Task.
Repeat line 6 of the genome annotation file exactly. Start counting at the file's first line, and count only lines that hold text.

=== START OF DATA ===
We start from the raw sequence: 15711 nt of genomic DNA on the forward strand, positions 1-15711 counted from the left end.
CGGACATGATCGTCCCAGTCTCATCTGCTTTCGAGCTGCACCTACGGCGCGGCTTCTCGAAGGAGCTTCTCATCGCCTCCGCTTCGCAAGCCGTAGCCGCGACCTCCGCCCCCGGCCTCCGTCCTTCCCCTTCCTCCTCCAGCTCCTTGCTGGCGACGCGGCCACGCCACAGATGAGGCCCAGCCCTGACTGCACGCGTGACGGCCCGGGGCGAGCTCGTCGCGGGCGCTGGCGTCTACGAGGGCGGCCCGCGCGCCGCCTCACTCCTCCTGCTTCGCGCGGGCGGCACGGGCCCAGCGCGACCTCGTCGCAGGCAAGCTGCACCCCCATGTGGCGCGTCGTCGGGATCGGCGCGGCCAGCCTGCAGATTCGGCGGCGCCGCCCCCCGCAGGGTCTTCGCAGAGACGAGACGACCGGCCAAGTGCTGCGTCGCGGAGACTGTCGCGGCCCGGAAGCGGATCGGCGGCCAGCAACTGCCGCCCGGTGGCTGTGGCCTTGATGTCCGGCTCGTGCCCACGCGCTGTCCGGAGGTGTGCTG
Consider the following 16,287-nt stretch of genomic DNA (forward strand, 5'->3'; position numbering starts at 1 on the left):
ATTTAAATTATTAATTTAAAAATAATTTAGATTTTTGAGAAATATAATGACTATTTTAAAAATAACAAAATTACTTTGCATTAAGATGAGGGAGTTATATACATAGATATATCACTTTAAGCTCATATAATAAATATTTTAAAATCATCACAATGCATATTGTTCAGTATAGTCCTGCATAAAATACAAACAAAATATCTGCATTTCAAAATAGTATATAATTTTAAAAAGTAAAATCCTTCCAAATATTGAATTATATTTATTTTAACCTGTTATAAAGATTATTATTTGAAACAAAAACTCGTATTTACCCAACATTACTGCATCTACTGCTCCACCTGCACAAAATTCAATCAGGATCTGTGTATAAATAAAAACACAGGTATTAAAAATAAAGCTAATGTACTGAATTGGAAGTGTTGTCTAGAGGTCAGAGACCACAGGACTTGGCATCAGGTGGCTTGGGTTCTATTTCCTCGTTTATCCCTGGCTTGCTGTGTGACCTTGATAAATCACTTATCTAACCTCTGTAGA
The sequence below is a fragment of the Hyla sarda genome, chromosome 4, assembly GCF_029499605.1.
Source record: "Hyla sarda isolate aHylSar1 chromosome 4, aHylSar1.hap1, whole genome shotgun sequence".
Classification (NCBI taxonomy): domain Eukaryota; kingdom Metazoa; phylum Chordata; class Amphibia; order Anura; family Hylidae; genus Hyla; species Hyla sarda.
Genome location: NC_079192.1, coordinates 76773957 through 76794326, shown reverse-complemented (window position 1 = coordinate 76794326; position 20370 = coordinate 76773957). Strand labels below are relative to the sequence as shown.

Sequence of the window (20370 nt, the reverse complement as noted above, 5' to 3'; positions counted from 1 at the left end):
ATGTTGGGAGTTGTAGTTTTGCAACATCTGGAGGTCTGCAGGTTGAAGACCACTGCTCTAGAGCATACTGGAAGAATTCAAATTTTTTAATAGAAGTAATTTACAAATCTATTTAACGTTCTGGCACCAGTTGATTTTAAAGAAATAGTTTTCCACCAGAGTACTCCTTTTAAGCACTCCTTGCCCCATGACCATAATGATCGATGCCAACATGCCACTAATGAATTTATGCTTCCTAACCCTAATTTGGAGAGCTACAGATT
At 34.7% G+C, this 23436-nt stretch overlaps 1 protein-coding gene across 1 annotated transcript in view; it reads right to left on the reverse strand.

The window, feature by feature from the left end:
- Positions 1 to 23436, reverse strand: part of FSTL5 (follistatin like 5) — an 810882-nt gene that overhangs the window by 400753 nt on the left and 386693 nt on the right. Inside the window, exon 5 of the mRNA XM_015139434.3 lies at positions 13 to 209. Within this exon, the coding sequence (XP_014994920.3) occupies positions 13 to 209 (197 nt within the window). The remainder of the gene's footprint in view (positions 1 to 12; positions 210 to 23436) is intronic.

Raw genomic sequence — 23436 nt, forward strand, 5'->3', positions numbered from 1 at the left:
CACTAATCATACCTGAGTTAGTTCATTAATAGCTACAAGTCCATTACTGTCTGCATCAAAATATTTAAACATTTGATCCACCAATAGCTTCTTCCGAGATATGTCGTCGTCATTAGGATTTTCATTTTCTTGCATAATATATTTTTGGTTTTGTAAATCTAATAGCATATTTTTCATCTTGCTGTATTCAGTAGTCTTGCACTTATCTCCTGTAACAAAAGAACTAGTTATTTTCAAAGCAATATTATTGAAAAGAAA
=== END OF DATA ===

Source record: "Hyla sarda isolate aHylSar1 chromosome 4, aHylSar1.hap1, whole genome shotgun sequence".